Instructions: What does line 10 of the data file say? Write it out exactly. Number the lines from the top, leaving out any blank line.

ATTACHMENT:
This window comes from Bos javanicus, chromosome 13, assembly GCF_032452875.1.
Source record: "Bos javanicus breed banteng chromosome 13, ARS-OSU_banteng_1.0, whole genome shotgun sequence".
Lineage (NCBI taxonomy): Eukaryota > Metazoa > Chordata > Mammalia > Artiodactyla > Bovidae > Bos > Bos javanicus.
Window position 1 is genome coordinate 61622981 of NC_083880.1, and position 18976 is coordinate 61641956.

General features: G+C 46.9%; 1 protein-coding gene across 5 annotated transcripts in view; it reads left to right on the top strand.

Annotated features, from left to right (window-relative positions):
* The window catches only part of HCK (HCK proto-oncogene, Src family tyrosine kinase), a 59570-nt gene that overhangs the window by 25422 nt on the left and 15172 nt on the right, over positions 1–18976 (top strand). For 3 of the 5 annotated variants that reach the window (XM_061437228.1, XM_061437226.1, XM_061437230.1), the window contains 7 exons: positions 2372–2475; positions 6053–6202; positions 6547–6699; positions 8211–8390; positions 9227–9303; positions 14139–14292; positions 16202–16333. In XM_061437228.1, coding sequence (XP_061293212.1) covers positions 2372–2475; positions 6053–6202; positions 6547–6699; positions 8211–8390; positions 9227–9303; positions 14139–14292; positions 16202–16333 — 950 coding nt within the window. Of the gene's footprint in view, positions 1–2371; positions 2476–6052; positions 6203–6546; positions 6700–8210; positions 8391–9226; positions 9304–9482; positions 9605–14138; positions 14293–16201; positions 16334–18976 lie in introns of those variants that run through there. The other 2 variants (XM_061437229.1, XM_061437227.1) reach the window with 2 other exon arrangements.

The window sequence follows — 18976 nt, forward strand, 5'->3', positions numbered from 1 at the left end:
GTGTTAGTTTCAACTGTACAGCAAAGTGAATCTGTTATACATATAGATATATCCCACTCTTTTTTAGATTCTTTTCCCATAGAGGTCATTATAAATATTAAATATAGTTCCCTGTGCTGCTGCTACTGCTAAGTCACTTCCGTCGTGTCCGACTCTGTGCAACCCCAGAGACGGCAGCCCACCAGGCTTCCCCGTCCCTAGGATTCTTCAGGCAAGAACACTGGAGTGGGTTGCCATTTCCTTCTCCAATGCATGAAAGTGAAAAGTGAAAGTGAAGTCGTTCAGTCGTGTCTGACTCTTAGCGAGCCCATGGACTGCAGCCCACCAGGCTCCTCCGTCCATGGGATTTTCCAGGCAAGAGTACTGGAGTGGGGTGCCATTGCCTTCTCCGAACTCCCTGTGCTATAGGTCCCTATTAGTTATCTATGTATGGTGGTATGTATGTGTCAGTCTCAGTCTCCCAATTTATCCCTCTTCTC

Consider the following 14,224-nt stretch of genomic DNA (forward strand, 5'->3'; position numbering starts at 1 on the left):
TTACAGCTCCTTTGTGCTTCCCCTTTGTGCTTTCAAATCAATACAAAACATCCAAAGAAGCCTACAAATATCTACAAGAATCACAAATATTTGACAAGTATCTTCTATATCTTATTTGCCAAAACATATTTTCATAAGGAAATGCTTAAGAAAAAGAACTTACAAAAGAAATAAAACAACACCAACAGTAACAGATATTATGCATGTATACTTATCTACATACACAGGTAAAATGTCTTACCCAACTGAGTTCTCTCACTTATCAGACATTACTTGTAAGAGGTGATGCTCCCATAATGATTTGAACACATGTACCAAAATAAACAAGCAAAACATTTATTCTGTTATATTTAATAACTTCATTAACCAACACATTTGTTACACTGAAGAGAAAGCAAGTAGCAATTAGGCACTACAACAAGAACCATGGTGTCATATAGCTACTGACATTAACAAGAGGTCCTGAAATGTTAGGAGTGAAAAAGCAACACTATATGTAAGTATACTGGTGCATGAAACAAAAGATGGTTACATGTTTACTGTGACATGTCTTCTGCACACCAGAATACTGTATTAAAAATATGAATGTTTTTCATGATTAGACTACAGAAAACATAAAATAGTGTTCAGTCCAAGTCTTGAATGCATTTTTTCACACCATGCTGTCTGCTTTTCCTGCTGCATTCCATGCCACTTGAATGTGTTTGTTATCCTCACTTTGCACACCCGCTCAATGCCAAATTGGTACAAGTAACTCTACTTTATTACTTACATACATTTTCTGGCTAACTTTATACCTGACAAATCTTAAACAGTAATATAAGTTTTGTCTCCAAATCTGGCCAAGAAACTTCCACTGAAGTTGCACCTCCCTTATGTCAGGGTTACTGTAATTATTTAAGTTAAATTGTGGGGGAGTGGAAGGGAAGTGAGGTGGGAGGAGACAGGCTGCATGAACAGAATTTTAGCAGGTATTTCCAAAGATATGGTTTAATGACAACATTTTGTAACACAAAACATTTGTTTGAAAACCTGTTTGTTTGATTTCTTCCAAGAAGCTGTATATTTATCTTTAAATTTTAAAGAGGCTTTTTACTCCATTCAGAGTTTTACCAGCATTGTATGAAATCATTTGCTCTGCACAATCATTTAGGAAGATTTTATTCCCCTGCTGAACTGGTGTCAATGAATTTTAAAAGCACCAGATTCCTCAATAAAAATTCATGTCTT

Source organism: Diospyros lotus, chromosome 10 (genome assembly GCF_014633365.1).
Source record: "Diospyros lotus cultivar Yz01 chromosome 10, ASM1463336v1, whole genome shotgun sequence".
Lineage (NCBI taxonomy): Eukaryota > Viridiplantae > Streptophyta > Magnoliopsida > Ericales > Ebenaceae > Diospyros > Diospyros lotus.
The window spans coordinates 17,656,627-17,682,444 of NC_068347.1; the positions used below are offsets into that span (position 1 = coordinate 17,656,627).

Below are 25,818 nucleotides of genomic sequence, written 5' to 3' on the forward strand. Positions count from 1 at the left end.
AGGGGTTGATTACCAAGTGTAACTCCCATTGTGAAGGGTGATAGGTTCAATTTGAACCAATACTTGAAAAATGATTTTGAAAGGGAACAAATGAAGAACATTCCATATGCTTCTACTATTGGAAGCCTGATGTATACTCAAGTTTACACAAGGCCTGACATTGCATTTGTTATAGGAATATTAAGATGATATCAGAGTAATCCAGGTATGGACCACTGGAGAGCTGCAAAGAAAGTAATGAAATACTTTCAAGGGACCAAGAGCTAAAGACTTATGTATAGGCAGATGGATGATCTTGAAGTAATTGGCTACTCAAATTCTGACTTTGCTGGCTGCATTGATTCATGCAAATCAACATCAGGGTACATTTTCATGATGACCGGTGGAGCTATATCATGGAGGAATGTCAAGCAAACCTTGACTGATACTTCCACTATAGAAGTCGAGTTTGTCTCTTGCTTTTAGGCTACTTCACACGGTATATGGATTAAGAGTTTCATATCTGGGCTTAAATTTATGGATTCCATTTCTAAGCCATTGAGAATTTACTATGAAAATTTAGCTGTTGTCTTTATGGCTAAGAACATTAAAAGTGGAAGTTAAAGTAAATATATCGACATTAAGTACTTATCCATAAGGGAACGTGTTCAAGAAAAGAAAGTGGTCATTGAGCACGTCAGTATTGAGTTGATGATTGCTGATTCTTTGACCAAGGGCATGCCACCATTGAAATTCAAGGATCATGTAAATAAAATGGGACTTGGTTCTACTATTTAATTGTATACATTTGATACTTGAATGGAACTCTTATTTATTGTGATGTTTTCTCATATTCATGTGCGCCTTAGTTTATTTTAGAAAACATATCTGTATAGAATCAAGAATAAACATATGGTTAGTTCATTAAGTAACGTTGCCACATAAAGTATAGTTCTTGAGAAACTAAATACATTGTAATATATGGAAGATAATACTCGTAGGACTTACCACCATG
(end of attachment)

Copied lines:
Consider the following 14,224-nt stretch of genomic DNA (forward strand, 5'->3'; position numbering starts at 1 on the left):